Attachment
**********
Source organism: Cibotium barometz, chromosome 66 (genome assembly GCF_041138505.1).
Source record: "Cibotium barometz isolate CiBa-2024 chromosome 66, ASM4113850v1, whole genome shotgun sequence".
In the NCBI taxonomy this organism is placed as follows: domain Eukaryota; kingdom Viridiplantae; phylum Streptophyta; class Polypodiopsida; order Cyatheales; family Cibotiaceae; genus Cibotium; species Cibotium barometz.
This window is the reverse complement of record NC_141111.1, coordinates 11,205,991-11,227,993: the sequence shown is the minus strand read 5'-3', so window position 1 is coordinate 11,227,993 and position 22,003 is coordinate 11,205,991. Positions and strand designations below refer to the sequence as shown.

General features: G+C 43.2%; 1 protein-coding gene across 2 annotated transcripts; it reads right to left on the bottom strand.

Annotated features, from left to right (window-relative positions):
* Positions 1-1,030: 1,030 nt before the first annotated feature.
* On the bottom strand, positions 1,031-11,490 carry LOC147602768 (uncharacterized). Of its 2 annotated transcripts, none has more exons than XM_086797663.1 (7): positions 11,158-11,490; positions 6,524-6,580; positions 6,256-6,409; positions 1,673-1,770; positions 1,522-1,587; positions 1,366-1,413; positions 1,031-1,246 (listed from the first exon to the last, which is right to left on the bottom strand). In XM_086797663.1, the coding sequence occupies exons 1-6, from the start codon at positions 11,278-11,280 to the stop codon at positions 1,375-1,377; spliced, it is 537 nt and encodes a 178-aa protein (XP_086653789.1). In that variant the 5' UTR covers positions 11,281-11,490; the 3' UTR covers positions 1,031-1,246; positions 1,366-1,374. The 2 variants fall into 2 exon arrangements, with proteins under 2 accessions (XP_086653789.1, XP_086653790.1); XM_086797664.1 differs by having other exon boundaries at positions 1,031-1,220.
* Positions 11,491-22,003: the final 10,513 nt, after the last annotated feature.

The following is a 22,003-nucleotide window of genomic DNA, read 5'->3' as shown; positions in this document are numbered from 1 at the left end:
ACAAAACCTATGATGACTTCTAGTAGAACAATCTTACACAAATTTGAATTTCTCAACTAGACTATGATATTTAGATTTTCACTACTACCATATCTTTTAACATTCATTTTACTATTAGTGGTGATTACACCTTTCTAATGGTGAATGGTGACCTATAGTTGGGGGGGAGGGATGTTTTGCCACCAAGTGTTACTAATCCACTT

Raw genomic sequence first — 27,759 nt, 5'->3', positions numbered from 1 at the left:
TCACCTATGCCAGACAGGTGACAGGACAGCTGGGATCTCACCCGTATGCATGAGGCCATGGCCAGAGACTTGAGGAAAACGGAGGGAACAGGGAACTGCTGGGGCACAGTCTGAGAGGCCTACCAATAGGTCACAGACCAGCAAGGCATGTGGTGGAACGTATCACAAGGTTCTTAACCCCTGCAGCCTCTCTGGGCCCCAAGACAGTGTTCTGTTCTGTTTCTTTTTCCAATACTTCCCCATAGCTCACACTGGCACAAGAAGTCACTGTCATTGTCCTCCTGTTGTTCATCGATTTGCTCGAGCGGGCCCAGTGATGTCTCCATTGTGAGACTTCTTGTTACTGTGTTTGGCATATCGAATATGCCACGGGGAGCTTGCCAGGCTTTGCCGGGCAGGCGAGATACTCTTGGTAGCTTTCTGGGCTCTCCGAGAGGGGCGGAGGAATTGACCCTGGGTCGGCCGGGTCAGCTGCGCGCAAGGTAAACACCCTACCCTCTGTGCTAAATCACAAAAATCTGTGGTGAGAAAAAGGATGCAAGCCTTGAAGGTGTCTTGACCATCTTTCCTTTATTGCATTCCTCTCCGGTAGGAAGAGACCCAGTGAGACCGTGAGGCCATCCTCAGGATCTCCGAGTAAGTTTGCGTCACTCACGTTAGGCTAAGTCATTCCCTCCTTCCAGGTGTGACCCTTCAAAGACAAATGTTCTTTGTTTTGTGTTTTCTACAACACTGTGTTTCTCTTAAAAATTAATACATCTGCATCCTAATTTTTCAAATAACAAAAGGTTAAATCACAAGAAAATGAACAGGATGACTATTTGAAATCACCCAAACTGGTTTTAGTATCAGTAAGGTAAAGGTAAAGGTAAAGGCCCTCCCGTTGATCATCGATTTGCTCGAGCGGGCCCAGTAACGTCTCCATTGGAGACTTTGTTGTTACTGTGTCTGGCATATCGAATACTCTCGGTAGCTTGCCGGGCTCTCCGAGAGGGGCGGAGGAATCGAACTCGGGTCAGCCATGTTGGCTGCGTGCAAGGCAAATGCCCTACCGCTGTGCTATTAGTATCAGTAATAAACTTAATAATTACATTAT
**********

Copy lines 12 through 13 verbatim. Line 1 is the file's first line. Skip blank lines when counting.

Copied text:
Raw genomic sequence first — 27,759 nt, 5'->3', positions numbered from 1 at the left:
TCACCTATGCCAGACAGGTGACAGGACAGCTGGGATCTCACCCGTATGCATGAGGCCATGGCCAGAGACTTGAGGAAAACGGAGGGAACAGGGAACTGCTGGGGCACAGTCTGAGAGGCCTACCAATAGGTCACAGACCAGCAAGGCATGTGGTGGAACGTATCACAAGGTTCTTAACCCCTGCAGCCTCTCTGGGCCCCAAGACAGTGTTCTGTTCTGTTTCTTTTTCCAATACTTCCCCATAGCTCACACTGGCACAAGAAGTCACTGTCATTGTCCTCCTGTTGTTCATCGATTTGCTCGAGCGGGCCCAGTGATGTCTCCATTGTGAGACTTCTTGTTACTGTGTTTGGCATATCGAATATGCCACGGGGAGCTTGCCAGGCTTTGCCGGGCAGGCGAGATACTCTTGGTAGCTTTCTGGGCTCTCCGAGAGGGGCGGAGGAATTGACCCTGGGTCGGCCGGGTCAGCTGCGCGCAAGGTAAACACCCTACCCTCTGTGCTAAATCACAAAAATCTGTGGTGAGAAAAAGGATGCAAGCCTTGAAGGTGTCTTGACCATCTTTCCTTTATTGCATTCCTCTCCGGTAGGAAGAGACCCAGTGAGACCGTGAGGCCATCCTCAGGATCTCCGAGTAAGTTTGCGTCACTCACGTTAGGCTAAGTCATTCCCTCCTTCCAGGTGTGACCCTTCAAAGACAAATGTTCTTTGTTTTGTGTTTTCTACAACACTGTGTTTCTCTTAAAAATTAATACATCTGCATCCTAATTTTTCAAATAACAAAAGGTTAAATCACAAGAAAATGAACAGGATGACTATTTGAAATCACCCAAACTGGTTTTAGTATCAGTAAGGTAAAGGTAAAGGTAAAGGCCCTCCCGTTGATCATCGATTTGCTCGAGCGGGCCCAGTAACGTCTCCATTGGAGACTTTGTTGTTACTGTGTCTGGCATATCGAATACTCTCGGTAGCTTGCCGGGCTCTCCGAGAGGGGCGGAGGAATCGAACTCGGGTCAGCCATGTTGGCTGCGTGCAAGGCAAATGCCCTACCGCTGTGCTATTAGTATCAGTAATAAACTTAATAATTACATTAT